Toxicology and Forensic Medicine

Open journal

ISSN 2474-8978

A Case of Star Fruit Diet

Georg A. Petroianu*

Georg A. Petroianu, MD, PhD, FCP

Professor and Founding Chair Department of Cellular Biology and Pharmacology Herbert Wertheim College of Medicine Florida International University Miami, FL 33199, USA; E-mail:

A 47-year-old obese woman is brought to the emergency room of the local hospital with generalized seizures, impaired consciousness and hiccupping; according to her relatives she never experienced such symptoms in the past. Her past medical history is non-contributory except for a moderate reduction in renal function. She regularly uses histamine receptor blockers (ranitidine) for acidity and nonsteroidal anti-inflammatory drugs (NSAIDs) (ibuprofen) for headaches as needed.

Her relatives report that despite numerous attempts at diet, exercise, and enrollment in a support group she never really managed to lose weight. However, she recently started a new aggressive diet based on almost exclusive consumption of organic star fruit based products (star fruit juice and dried or fresh star fruits).

Which of the foods/drinks listed below has the highest content of oxalic acid per serving?

1. Spinach
2. Black tea
3. Cashew nuts
4. Cucumbers
5. Soy beans

Which of the substances listed below is most likely responsible for the presenting symptoms in the case described?

1. Organophosphate pesticides
2. Endogenous benzodiazepines (endozepines)
3. Endogenous opioids (endorphins)
4. Caramboxin
5. Carbolines

Oxalic acid derived from food combines with divalent cations such as calcium to form oxalates which are then excreted in the urine. When oxalate concentrations are high and solubility limits are exceeded kidney stones can form and damage the kidney tubules. High oxalic acid foods are thus potentially nephrotoxic and should be avoided in patients with impaired kidney function. Spinach and rhubarb top the list of oxalate content but oxalate nephropathy has also been reported with many other foods such as cashew nuts,1 iced-tea,2 cucumber fruit (Averrhoa bilimbi)3 and star fruit (Averrhoa carambola).4 An aggressive diet based on almost exclusive consumption of star fruit based products (organic or not) has the potential to inflict kidney injury.

While oxalates can induce or exacerbate nephropathy they do not explain the neurotoxicity associated with star fruit (carambola) and the closely related cucumber fruit (bilimbi) ingestion.5,6

The mechanism of neurotoxicity was recently elucidated by Garcia-Cairasco et al7, who identified in the star fruit (carambola) a phenylalanine-like molecule they named caramboxin. Caramboxin is excitotoxic and activates N-methyl-D-aspartic acid (NMDA) and alpha amino-3-hydroxy-5-methyl-4-isoxazolepropionic acid (AMPA) receptors. Metabolic inactivation and excretion of caramboxin is impaired in renal failure. The vast majority of patients experienced hiccups and seizures.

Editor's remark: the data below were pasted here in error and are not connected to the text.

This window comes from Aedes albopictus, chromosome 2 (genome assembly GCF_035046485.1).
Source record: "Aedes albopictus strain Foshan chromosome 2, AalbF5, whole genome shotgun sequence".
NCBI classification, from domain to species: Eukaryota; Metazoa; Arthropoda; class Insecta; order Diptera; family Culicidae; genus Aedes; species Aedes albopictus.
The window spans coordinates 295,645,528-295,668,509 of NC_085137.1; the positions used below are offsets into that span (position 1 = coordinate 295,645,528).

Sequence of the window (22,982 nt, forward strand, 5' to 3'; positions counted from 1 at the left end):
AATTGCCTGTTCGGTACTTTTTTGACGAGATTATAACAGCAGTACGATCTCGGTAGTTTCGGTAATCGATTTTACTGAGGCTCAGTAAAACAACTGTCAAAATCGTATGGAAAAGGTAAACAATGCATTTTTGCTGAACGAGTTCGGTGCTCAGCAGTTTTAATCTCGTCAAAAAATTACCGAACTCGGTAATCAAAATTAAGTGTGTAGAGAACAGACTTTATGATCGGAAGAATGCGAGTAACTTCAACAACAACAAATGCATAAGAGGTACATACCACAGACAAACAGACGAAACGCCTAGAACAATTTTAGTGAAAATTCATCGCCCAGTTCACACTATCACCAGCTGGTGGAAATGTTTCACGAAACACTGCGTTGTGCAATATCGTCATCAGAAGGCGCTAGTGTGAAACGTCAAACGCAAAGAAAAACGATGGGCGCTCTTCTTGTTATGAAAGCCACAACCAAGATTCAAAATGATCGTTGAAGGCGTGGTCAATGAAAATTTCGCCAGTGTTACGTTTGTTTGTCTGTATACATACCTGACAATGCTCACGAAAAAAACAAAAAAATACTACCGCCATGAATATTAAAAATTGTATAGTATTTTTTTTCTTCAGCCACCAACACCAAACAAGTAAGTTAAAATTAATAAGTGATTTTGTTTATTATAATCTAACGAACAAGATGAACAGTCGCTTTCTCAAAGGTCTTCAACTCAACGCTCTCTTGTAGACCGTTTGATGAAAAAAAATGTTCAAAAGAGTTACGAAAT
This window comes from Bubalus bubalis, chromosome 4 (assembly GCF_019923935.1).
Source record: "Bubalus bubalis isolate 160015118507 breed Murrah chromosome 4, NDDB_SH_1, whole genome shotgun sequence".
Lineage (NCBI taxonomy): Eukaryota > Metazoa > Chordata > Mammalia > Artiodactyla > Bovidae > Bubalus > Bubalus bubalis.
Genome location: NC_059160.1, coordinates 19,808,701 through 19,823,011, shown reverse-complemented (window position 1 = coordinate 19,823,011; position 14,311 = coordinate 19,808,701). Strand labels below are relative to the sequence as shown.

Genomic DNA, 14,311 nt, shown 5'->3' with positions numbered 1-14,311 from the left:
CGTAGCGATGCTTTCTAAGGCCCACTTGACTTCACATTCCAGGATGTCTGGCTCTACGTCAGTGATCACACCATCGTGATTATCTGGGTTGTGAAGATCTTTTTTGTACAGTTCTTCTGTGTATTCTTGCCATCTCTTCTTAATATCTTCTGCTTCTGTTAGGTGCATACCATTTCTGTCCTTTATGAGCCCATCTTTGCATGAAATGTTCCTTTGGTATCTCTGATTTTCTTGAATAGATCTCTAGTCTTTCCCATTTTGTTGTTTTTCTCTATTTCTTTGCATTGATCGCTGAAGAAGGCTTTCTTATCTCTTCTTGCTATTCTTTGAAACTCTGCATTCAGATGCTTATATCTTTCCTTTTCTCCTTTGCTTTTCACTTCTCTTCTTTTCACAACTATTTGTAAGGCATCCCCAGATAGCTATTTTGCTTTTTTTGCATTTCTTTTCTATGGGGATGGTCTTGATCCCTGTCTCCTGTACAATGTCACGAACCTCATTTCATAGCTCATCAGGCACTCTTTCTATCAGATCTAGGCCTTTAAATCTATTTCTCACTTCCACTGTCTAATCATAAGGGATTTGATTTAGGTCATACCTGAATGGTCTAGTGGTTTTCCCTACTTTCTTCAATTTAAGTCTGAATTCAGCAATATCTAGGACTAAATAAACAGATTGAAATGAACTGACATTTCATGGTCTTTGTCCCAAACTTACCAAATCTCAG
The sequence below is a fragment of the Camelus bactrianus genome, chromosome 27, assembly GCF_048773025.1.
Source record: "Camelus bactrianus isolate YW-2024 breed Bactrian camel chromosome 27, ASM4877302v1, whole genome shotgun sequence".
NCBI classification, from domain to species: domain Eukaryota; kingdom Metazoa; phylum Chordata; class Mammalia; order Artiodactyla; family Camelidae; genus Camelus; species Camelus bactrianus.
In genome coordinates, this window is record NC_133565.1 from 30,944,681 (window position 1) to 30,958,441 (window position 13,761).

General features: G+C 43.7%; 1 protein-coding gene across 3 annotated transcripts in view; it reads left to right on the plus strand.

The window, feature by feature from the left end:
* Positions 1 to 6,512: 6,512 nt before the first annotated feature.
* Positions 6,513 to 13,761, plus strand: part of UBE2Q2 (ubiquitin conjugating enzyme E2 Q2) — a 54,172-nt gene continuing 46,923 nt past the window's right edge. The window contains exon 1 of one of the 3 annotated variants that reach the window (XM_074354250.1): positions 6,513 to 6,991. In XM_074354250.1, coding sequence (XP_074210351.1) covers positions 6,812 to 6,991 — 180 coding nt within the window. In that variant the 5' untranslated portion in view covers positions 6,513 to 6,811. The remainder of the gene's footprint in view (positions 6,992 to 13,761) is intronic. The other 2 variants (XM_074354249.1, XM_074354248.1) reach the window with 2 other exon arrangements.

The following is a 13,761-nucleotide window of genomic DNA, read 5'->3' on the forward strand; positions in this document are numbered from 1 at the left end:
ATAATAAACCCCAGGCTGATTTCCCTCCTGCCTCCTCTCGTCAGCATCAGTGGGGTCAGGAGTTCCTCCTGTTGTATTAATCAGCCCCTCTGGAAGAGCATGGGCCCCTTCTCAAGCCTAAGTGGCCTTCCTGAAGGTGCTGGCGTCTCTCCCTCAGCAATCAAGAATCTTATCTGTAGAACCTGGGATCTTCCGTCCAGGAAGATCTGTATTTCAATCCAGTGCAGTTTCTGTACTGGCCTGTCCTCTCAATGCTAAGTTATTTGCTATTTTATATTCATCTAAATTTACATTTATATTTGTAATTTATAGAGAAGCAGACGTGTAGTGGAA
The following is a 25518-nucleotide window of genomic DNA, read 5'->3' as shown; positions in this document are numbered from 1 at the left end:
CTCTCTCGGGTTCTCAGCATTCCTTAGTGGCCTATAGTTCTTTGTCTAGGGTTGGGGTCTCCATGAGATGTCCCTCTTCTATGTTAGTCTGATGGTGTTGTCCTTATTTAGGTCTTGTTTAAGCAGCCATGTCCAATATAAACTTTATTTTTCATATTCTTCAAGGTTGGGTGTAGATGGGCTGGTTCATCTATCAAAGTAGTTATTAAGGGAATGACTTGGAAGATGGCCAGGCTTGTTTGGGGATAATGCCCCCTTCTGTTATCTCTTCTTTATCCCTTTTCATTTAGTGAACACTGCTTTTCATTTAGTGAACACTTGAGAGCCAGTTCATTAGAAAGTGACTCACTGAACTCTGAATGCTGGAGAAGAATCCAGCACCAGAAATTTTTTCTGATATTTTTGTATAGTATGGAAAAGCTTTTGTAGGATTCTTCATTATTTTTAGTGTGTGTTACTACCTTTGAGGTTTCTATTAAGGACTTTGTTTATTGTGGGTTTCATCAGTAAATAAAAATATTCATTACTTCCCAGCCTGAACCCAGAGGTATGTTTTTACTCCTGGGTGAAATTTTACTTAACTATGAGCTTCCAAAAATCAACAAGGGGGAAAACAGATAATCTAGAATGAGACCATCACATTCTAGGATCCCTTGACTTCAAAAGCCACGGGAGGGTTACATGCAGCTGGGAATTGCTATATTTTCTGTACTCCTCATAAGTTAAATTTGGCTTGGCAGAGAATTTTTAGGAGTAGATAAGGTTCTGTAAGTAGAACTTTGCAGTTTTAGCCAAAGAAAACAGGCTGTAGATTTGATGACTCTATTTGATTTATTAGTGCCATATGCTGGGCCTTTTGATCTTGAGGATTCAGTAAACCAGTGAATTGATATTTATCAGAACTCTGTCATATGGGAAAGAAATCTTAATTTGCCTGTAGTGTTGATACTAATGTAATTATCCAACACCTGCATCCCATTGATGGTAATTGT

Endozepines and endorphins are not excitotoxic; high levels are likely to be associated with sedation.

β-Carboline alkaloids are widespread in plants and animals, and frequently act as endogenous ligand is γ-aminobutyric acid (GABAA) receptor inverse agonists and can therefore have convulsive and anxiogenic effects. Some β-carbolines may be formed naturally in the human body and possibly function as endogenous endozepine antagonists.

Star fruits are not known to contain β-carbolines; Syrian rue (Peganum harmala) is high in β-carboline content.8 The plant’s seeds have been used for centuries in the rites of many cultures.

The symptoms of organophosphate exposure are due to inhibition of the esterase responsible for acetylcholine metabolism: they correspond to over-activity of the parasympathetic component of the autonomic nervous system.

1. Bernardino M, Parmar MS. Oxalate nephropathy from cashew nut intake. CMAJ. 2017; 189(10): E405-E408. doi: 10.1503/cmaj.151327

2. Syed F, Mena-Gutierrez A, Ghaffar U. A case of iced-tea nephropathy. N Engl J Med. 372: 1377-1378. doi: 10.1056/NEJMc1414481

3. Bakul G, Unni VN, Seethaleksmy NV, et al. Acute oxalate nephropathy due to ‘Averrhoa bilimbi’ fruit juice ingestion. Indian J Nephrol. 2013; 23(4): 297-300. doi: 10.4103/0971-4065.114481

4. Chen CL, Fang HC, Chou KJ, Wang JS, Chung HM. Acute oxalate nephropathy after ingestion of star fruit. Am J Kidney Dis. 2001; 37: 418-422. doi: 10.1053/ajkd.2001.21333

5. Neto MM, Robl F, Netto JC. Intoxication by star fruit (Averrhoa carambola) in six dialysis patients? Nephrol Dial Transplant. 1998; 13(3): 570-572. doi: 10.1093/ndt/13.3.570

6. Neto MM, da Costa JA, Garcia-Cairasco N, Netto JC, Nakagawa B, Dantas M. Intoxication by star fruit (Averrhoa carambola) in 32 uraemic patients: Treatment and outcome. Nephrol Dial Transplant. 2003; 18(1): 120-125. doi: 10.1093/ndt/18.1.120

7. Garcia-Cairasco N, Moyses-Neto M, Del Vecchio F, et al. Elucidating the neurotoxicity of the star fruit. Angew Chem Int Ed Engl. 2013; 52(49): 13067-13070. doi: 10.1002/anie.201305382

8. Herraiz T, González D, Ancín-Azpilicueta C, Arán VJ, Guillén H. β-Carboline alkaloids in Peganumharmala and inhibition of human monoamine oxidase (MAO). Food Chem Toxicol. 2010; 48(3): 839-845. doi: 10.1016/j.fct.2009.12.019


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